Crohn’s & Colitis UK, the ia (ileostomy association) and Colostomy UK all have local networks or groups operating around the country.

I previously coordinated my local Crohn’s & Colitis UK network, and it was great to be able to have discussions with other patients. Some meet in pubs, some in coffee shops, some at hospitals – it will vary depending on the local volunteers, but it is rewarding stuff.

3. Big events

Periodically, a big event, such as a conference or ball will come along. Things like the Crohn’s & Colitis UK AGM, The Purple Wings Ball or the GetYourBellyOut ball. Because these events tend to be longer in duration, you get more of a chance to speak to more people, and hear some inspiring stories of how people deal with there disease or bag.

4. Make a friend

I have some people who I would class as friends who have IBD and/ or a stoma. I work with one of them, which is helpful if you just need a bit of undertsanding, or at least informed sympathy. If you can, it is worth doing – lots of people are happ to talk and share. Remember though they too are chronically ill, so they might not be able to support you all the time.

 

August and Everything After

Well hello blog readers! It’s been a while since my last post so apologies for that, but as you may have seen from my social media in July we welcomed a new little boy into our lives, making us a family of four.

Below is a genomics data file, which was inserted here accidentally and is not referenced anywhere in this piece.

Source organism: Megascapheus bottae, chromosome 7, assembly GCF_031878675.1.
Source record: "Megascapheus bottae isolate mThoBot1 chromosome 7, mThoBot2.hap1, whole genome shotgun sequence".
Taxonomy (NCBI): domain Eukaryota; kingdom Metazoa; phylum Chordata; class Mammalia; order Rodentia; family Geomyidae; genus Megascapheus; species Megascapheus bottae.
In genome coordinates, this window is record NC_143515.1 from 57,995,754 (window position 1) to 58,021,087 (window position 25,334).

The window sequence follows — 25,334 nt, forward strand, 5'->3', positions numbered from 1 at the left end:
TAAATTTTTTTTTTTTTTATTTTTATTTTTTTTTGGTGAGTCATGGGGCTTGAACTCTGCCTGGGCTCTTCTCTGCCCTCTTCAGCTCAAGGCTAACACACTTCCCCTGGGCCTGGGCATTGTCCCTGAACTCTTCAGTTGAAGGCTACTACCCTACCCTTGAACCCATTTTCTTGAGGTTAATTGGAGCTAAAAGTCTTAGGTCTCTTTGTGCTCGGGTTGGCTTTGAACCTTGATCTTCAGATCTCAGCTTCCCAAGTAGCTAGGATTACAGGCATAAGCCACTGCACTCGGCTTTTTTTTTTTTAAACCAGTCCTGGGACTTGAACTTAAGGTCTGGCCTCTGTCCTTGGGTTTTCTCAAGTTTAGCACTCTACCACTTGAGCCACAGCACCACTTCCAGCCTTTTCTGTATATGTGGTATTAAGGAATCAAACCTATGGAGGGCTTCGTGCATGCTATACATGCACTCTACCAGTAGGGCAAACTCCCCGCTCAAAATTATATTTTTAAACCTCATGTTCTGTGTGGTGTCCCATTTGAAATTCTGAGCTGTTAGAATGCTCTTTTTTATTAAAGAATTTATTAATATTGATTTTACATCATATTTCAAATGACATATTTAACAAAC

Getting prepped for a new baby is pretty time-consuming, and actually having one even more so – hence the lack of blog posts. We seem to be a in a bit more of a routine 5 weeks in, and the visiting family have slowed down, so here I am!

So what have you missed out on?

Bottom

In June I had a follow-up appointment with my colorectal surgeon at Bristol Royal Infirmary reviewing the progress of my wound. I last posted about it in February, and was indeed discharged from tissue viability. The wound has healed, although a small tract linked to the network of former fistulas and a small collection remains, and discharges sometimes – seems to be worse in the heat so the hot weeks of summer were a reminder it was still there. I haven’t gone back to Cardiff, and will see Bristol again at some point – but all the signs are it is healing – so hurrah!

Birthday

It was my birthday in July. I am now 37. Both children were also born in July. It will be a busy month.

Purple Wings

Last weekend, I attended the Purple Wings Charity Conference and Ball. I went to the conference of this small charity last year (I wrote about it here) and the road works still seem to be happening. In January I did the 2019 calender shoot, and the calender was launched at the conference. You can order one (soon) from the Purple Wings Charity website.

Topless photo of Richard, showing his ileostomy bag

Mr July – Purple Wings 2019 Photo Credit Lisa Jones for Purple Wings Charity

I also performed some poetry and shared some of my story and got some great feedback – including ‘You should have a YouTube channel for your poetry’ and ‘I didn’t relaise you were funny’, and the lovely ‘I’m glad my mum had already left’.